Seymour and Ardern on e-cigarettes

writes:

However, I do have a modest proposal that could relieve the poorest New Zealanders of this damaging tax (the poorest are 3.71 times more likely to smoke than the richest).

It is legal to buy electronic cigarettes in New Zealand. These devices use battery power to warm flavoured liquids into a vapour, giving the impression of smoking.  It is illegal to buy liquids that contain nicotine though, so they can’t usurp an addiction to real cigarettes.

In the internet age, the hyper-connected middle class simply imports nicotine-based fluids online.  If Customs can’t work out whether or not to charge GST on those jeans you just ordered from LA, they have no chance of working out what’s in the liquid you mail-ordered.

We should simply legalise the purchase of nicotine , by prescription, tax-free.  The government already subsidises nicotine patches and the drug Champix, among other smoking cessation policies.  In total it spends around $75 million a year on anti-smoking measures.  Legalising nicotine for those similarly diagnosed would provide an alternative for quitting.  The main advantage is that unlike standard medical substitutes it provides a substitute not only for the substance but for the habit.

Making e-cigarettes available by prescription is the least we can do. I’d actually make them available on the same terms as normal cigarettes. Why would you make the less harmful product harder to access?

responded:

There is a trend towards electronic cigarettes, and the evidence certainly suggests they are exponentially less harmful than smoking tobacco, but we are still replacing one addiction with another.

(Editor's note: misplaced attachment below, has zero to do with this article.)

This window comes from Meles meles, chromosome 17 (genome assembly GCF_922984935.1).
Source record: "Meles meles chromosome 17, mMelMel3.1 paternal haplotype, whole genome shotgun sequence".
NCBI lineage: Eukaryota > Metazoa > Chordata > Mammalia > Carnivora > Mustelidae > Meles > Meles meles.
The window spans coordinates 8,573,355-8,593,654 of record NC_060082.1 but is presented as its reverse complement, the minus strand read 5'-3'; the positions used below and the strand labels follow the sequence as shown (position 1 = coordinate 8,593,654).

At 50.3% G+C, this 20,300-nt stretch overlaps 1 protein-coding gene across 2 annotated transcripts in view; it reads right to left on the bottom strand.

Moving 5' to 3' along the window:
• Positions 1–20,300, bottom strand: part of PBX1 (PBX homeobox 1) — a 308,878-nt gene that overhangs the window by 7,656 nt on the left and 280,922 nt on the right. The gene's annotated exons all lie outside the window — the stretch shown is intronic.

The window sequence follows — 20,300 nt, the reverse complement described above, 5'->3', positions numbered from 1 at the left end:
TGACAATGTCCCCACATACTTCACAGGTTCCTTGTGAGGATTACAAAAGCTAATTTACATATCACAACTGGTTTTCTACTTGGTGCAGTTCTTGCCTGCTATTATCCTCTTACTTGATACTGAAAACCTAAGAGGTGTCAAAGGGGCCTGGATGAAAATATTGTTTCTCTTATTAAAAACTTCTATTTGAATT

Good to see Jacinda recognise the evidence that they are massively less harmful. It isn’t replacing an addication with another as substiution a product.

The addiction is to nicotine. But it is the tar that kills you. So if someone is addicted to nicotine, then the nicotine product without tar is a way way better option that the one with tar.

That’s not to say that there isn’t a place for these products (noting with caution that the big tobacco companies have started investing in them) and I agree that making them more accessible has some real benefits.

Who cares who invests in them? Is the aim of public policy to harm particular companies or to improve public health?

Again good to see Jacinda recognise the benefits.

But so too would properly resourcing cessation programmes.

It’s not either or. Some people respond to cessation programmes, but not everyone.

So I propose an alternate idea – why don’t we use the considerable tax take on cigarettes (which we spend only a portion of on smokers) to back cessation programmes and products that have a proven track record, and help people to quit for good.

Umm tobacco excise tax and GST on tobacco brings in $1.3 billion a year. Is Jacinda saying all of that should be spent on cessation programmes? Currently $57 milion a year is spent on smoking cessation programmes. Is Jacinda really saying we should increase that at least ten fold?

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